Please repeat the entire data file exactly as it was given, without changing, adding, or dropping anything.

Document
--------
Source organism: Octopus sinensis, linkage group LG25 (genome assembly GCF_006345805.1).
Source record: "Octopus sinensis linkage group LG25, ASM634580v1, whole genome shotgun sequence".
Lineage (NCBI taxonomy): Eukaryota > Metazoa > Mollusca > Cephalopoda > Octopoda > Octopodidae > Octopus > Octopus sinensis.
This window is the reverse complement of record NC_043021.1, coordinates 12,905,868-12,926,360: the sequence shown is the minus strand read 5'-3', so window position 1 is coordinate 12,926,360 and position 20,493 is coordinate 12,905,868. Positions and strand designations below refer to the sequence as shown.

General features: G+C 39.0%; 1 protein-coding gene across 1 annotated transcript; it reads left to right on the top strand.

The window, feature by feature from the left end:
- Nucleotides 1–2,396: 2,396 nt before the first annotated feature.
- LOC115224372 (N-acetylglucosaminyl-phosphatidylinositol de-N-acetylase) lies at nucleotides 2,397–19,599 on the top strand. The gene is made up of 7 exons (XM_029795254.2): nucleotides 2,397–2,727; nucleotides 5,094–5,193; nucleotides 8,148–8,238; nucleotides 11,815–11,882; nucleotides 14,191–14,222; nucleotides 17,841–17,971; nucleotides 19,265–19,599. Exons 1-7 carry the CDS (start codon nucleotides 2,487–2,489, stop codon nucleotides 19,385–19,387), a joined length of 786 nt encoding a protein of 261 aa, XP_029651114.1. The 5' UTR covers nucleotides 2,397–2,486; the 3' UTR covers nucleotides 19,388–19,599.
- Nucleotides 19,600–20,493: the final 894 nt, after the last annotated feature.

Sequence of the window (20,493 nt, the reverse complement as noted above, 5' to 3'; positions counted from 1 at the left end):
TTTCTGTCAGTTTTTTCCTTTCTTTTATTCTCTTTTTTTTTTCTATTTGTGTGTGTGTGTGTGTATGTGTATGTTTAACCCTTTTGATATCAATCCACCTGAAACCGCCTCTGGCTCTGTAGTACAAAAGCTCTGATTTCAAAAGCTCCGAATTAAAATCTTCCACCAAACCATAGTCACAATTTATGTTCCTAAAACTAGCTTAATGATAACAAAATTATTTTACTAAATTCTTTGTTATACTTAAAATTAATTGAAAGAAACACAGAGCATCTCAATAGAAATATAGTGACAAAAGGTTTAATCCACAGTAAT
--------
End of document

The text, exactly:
Source organism: Octopus sinensis, linkage group LG25 (genome assembly GCF_006345805.1).
Source record: "Octopus sinensis linkage group LG25, ASM634580v1, whole genome shotgun sequence".
Lineage (NCBI taxonomy): Eukaryota > Metazoa > Mollusca > Cephalopoda > Octopoda > Octopodidae > Octopus > Octopus sinensis.
This window is the reverse complement of record NC_043021.1, coordinates 12,905,868-12,926,360: the sequence shown is the minus strand read 5'-3', so window position 1 is coordinate 12,926,360 and position 20,493 is coordinate 12,905,868. Positions and strand designations below refer to the sequence as shown.

General features: G+C 39.0%; 1 protein-coding gene across 1 annotated transcript; it reads left to right on the top strand.

The window, feature by feature from the left end:
- Nucleotides 1–2,396: 2,396 nt before the first annotated feature.
- LOC115224372 (N-acetylglucosaminyl-phosphatidylinositol de-N-acetylase) lies at nucleotides 2,397–19,599 on the top strand. The gene is made up of 7 exons (XM_029795254.2): nucleotides 2,397–2,727; nucleotides 5,094–5,193; nucleotides 8,148–8,238; nucleotides 11,815–11,882; nucleotides 14,191–14,222; nucleotides 17,841–17,971; nucleotides 19,265–19,599. Exons 1-7 carry the CDS (start codon nucleotides 2,487–2,489, stop codon nucleotides 19,385–19,387), a joined length of 786 nt encoding a protein of 261 aa, XP_029651114.1. The 5' UTR covers nucleotides 2,397–2,486; the 3' UTR covers nucleotides 19,388–19,599.
- Nucleotides 19,600–20,493: the final 894 nt, after the last annotated feature.

Sequence of the window (20,493 nt, the reverse complement as noted above, 5' to 3'; positions counted from 1 at the left end):
TTTCTGTCAGTTTTTTCCTTTCTTTTATTCTCTTTTTTTTTTCTATTTGTGTGTGTGTGTGTGTATGTGTATGTTTAACCCTTTTGATATCAATCCACCTGAAACCGCCTCTGGCTCTGTAGTACAAAAGCTCTGATTTCAAAAGCTCCGAATTAAAATCTTCCACCAAACCATAGTCACAATTTATGTTCCTAAAACTAGCTTAATGATAACAAAATTATTTTACTAAATTCTTTGTTATACTTAAAATTAATTGAAAGAAACACAGAGCATCTCAATAGAAATATAGTGACAAAAGGTTTAATCCACAGTAAT